BY KEN BURGER of The Citadel Post and Courier staff
Dec. 9, 2004 Charleston, SC
The trip from invincibility to vulnerability is short and scary. Wendy Anderson knows this very well. She is on the road between the two, gripping the wheel of life tightly and hoping for the best. Like most athletes, she’s been flying down life’s four-lane highway without fear. Then, suddenly, she hit the brakes. “I remember the day the doctor said something didn’t feel right when he examined a lump in my breast,” she said. That was in October when Anderson, the women’s volleyball coach at The Citadel, was worried about real-life things like beating UNC Greensboro. But those things would soon take a back seat on this journey. The next step was a mastectomy and reconstruction of her left breast. Then more bad news. She would need chemotherapy. “Once I got over the shock of all this, I’ve tried to approach it like an athlete and a coach,” said Anderson, who is 37 years old. “I’ve had challenges before. This is just another one.” A very important one.
Athletics brought Anderson this far and will no doubt help her the rest of the way. One of six children, the Cowpens native knew the only way she would go to college would be through sports. So she worked hard, earned a volleyball scholarship to Clemson and got her degree in education. After a year of teaching, she landed the job as head volleyball coach at Converse College. In her spare time she started playing handball (the international game played on a basketball court), played on the U.S. national team and became a world-class player in that sport. Her next challenge came in 1999 when she accepted the job of building the women’s volleyball program at The Citadel. From ground zero, she has brought The Citadel women to respectability during her six seasons at the military school. Last year, they won their first Southern Conference game. “We’re getting better,” Anderson said of the program. “I knew it would be a challenge. As a coach, I like challenges.” But as a volleyball coach, she has some sense of control. As a cancer patient, all she can control is her attitude.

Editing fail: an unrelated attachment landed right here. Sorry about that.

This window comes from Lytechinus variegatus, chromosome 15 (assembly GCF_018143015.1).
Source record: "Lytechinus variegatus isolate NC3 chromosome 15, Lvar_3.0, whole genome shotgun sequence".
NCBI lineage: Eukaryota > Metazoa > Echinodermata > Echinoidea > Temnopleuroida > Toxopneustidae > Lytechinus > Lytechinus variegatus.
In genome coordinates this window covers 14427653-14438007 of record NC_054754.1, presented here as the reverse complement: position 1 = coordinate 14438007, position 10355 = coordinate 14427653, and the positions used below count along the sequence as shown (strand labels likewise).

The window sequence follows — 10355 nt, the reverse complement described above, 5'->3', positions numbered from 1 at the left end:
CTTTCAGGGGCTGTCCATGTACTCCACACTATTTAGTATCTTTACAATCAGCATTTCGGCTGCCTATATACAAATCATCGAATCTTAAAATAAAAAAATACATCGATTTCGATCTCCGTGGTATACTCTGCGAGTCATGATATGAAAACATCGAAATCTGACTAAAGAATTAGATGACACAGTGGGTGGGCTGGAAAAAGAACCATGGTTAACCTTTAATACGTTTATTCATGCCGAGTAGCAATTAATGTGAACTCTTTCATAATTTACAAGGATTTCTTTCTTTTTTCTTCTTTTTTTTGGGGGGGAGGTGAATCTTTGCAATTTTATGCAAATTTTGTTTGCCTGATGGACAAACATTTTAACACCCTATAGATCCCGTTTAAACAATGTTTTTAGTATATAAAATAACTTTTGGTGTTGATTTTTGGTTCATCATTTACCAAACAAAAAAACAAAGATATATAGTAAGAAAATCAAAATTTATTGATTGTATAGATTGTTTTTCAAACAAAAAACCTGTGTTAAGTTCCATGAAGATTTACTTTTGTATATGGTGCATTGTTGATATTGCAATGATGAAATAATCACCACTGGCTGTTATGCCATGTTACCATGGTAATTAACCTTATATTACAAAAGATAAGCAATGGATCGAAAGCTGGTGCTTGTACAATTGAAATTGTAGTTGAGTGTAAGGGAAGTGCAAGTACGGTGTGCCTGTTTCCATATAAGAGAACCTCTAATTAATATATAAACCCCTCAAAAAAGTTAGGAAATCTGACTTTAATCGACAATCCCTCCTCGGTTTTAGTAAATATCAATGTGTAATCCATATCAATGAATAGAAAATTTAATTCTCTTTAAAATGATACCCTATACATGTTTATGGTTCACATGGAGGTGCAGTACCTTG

Last Friday night, she had her team over to her house and they ceremoniously cut her long hair. Each player snipped a lock and saved it. Anderson said it was emotional, funny and frightening all at the same time. “I’m going to lose my hair during chemo,” she said. “So we decided to cut it off as a way of preparing for this. My girls are wonderful. It’s been emotional for all of us.” But it’s more than that. It’s also an opportunity to teach. Anderson certainly didn’t know this detour in her life was coming, but now that she’s on this road, she wants others to learn from it. “I feel this has happened for a reason,” she said. “Maybe I’m supposed to be a spokesman to reach young athletes and educate them about this. I sat my team down and talked to them about being aware of breast cancer. It’s not something that just happens to your grandmother or your great aunt. It can happen to your sister. It can happen to you.”
Reprinted with permission from The Citadel Post and Courier